The common assertion that ST products are not "safe" is counterproductive. The statement in the dMS brochure that there is "no safe tobacco product" and the similar health warning are literally true, but highly misleading given how small the risk from ST is compared to smoking (approximately 1/100th the mortality risk [18]). It is not surprising that many retailers did not know that snus is safer than cigarettes. The brochure did not make an explicit link between the risk reduction and the lack of smoke. The attribution of the risk reduction to things other than the lack of smoke is consistent with previous research which found that smokers often attribute the health risks of cigarettes to things other than the smoke (such as additives, nicotine, or the other natural components of tobacco itself) [6-8].

Does snus cause oral cancer?

Although the belief that ST causes oral cancer is a common misconception, experts agree that the epidemiology clearly shows that if there is any oral cancer risk from snus or other modern Western ST products, it is too small to measure [2,3,20,21]. The majority of cases of oral cancer in North America are likely attributable to a combination of smoking and alcohol consumption [22]. Two of the mandated warnings on the dMS package may have contributed to retailers' confusion about oral cancer. ST use does cause superficial irritations in many users but these lesions are different than those caused by smoking and very rarely become cancerous [20].

Is snus different than chewing tobacco?

The main differences between snus and chewing tobacco in terms of usage are that: 1) dMS is in sachets instead of loose tobacco, making it less messy to use; 2) while placement is up to the individual, snus is typically placed between the upper lip and gum (made easier by the sachet that keeps the product from moving or disbursing), whereas chewing tobacco is typically held in the lower cheek area and loose snuff is usually used between the lower lip and gum; and 3) placement under the upper lip eliminates or minimizes the need to spit. In addition, it is heat-treated (pasteurized), which snus manufacturers sometimes claim reduces its health risks compared to other ST products, a claim that is plausible but not actually supported by the current evidence [23]. The evidence is not sufficient to distinguish between the low risks of moist snuff (including snus), chewing tobacco, and pharmaceutical nicotine products.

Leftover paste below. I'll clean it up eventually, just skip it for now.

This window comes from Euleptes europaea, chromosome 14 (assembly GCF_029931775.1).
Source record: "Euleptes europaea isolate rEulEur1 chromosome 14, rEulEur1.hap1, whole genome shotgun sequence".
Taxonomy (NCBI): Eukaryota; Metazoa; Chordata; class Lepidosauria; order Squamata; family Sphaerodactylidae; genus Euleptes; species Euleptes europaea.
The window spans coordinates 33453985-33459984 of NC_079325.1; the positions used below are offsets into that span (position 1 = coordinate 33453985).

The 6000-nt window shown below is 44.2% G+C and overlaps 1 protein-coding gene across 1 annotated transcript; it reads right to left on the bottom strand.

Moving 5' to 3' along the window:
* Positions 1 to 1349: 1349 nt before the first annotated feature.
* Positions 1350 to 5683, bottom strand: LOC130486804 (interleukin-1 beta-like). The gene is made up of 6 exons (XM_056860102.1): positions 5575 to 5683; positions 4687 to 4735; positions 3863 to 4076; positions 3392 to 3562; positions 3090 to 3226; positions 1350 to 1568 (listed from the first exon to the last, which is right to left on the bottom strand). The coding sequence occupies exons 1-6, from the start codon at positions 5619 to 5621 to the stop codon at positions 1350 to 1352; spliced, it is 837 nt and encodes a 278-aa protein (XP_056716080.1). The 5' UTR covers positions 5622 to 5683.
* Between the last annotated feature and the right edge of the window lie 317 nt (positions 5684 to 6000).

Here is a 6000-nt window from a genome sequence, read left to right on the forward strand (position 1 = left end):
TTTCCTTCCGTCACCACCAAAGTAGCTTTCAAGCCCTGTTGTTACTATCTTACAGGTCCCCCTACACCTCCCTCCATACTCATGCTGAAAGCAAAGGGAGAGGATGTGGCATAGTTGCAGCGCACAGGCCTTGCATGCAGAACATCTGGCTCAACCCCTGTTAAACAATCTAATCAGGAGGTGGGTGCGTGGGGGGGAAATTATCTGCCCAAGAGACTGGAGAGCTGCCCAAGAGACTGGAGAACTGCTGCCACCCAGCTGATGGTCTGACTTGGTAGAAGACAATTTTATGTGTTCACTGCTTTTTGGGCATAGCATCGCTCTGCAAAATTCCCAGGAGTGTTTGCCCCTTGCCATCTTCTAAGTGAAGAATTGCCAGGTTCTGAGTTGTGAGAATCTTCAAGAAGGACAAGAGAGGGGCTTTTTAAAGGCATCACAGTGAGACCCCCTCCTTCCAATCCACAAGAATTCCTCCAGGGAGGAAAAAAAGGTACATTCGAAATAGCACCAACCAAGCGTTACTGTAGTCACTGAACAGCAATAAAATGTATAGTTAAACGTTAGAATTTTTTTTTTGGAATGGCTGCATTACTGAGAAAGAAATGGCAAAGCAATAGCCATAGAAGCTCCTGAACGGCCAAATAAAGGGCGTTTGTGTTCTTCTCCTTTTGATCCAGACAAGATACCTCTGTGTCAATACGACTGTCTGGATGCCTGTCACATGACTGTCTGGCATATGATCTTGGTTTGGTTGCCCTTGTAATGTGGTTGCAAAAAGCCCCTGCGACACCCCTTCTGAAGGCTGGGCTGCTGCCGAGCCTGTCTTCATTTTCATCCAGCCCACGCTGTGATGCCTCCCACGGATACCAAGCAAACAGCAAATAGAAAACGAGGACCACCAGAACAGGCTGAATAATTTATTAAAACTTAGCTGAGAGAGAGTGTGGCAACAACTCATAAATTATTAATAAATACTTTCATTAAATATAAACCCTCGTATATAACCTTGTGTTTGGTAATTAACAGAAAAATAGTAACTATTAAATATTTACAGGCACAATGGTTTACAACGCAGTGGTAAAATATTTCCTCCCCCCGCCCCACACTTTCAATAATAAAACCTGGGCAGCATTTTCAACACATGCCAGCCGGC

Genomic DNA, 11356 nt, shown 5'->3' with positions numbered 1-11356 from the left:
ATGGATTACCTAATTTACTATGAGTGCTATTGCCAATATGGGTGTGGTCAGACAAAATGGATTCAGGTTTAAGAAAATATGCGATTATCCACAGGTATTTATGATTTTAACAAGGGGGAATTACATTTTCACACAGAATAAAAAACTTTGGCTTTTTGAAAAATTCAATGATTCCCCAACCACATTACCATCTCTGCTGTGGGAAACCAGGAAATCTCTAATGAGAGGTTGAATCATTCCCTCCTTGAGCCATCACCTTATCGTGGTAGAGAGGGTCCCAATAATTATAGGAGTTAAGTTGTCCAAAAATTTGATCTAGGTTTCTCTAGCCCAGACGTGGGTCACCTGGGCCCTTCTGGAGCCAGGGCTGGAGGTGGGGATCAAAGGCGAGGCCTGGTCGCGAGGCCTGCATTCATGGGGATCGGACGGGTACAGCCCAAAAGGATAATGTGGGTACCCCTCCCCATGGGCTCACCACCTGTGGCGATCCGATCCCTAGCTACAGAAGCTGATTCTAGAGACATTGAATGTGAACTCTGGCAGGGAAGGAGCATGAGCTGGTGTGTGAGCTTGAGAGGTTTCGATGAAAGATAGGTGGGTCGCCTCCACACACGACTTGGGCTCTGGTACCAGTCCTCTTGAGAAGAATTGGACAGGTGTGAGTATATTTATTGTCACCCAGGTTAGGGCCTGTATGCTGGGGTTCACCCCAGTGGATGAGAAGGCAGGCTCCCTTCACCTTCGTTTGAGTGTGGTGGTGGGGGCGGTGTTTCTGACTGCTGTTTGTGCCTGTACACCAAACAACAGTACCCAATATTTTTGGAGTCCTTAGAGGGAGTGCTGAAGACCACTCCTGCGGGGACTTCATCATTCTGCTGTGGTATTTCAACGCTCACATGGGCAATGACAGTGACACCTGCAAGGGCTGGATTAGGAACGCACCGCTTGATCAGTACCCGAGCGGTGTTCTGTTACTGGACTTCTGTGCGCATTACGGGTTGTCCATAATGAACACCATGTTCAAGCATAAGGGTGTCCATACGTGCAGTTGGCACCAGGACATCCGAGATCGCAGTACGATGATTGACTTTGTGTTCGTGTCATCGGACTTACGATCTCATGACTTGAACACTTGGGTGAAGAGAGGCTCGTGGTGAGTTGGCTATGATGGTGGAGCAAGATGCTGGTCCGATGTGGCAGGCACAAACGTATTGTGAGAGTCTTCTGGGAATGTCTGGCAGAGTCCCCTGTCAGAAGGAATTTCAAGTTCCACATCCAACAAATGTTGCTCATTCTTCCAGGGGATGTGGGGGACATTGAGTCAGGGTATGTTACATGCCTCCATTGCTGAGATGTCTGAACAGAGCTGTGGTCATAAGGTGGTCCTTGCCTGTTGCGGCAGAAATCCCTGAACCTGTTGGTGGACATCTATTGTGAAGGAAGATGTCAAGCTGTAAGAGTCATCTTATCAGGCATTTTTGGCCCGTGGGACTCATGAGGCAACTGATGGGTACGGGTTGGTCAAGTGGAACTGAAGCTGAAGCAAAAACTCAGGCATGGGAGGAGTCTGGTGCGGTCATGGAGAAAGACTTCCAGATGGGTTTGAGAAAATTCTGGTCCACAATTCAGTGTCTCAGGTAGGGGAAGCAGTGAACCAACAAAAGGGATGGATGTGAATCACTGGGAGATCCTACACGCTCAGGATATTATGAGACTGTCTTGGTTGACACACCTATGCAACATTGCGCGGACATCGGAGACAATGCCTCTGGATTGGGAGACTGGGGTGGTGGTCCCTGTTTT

Is snus addictive?

The retailers' beliefs about the snus being addictive are consistent with the brochure and one of the warnings on the package. It is true that snus, like all tobacco products, contains nicotine which is considered to be addictive. Thus, it seems reasonable that the retailers should have answered "yes," and this is reasonable shorthand for the accurate observation that many users of nicotine (from any source) become inveterate users. They would not be expected to offer nuances or know that "addiction" is not actually well-defined [24,25], that many definitions of addictive chemicals do not include nicotine [25] and that nicotine consumption may be beneficial for some people [25-27].

The sale of snus to young adults who may appear to be minors

A common argument against THR is the claim that promoting it will increase the chance that ST products will be used by minors [28,29]. Most studies regarding the sale of tobacco products to minors focused on cigarettes [30-33], but there are some claims that retailers may be more likely to sell ST products to minors [30,34]. Although such claims seem to be of relatively minor importance (why worry so much about minors getting low-risk nicotine products given how many of them choose to and are able to smoke), it is still interesting to investigate.